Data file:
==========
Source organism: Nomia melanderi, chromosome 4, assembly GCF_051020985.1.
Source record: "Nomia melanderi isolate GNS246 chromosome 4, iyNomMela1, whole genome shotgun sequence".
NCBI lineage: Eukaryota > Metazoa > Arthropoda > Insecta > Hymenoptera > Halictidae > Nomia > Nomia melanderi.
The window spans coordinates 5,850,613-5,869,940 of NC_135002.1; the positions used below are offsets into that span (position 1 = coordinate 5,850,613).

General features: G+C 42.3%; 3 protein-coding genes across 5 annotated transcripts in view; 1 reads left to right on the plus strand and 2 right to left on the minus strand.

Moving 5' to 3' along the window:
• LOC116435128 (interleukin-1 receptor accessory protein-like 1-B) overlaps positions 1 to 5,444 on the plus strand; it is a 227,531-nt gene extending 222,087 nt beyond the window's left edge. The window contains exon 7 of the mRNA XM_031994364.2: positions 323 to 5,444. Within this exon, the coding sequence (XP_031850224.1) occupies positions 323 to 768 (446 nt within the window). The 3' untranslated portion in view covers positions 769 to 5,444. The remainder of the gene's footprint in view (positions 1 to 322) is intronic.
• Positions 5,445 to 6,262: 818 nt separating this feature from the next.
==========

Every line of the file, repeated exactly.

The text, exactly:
Source organism: Nomia melanderi, chromosome 4, assembly GCF_051020985.1.
Source record: "Nomia melanderi isolate GNS246 chromosome 4, iyNomMela1, whole genome shotgun sequence".
NCBI lineage: Eukaryota > Metazoa > Arthropoda > Insecta > Hymenoptera > Halictidae > Nomia > Nomia melanderi.
The window spans coordinates 5,850,613-5,869,940 of NC_135002.1; the positions used below are offsets into that span (position 1 = coordinate 5,850,613).

General features: G+C 42.3%; 3 protein-coding genes across 5 annotated transcripts in view; 1 reads left to right on the plus strand and 2 right to left on the minus strand.

Moving 5' to 3' along the window:
• LOC116435128 (interleukin-1 receptor accessory protein-like 1-B) overlaps positions 1 to 5,444 on the plus strand; it is a 227,531-nt gene extending 222,087 nt beyond the window's left edge. The window contains exon 7 of the mRNA XM_031994364.2: positions 323 to 5,444. Within this exon, the coding sequence (XP_031850224.1) occupies positions 323 to 768 (446 nt within the window). The 3' untranslated portion in view covers positions 769 to 5,444. The remainder of the gene's footprint in view (positions 1 to 322) is intronic.
• Positions 5,445 to 6,262: 818 nt separating this feature from the next.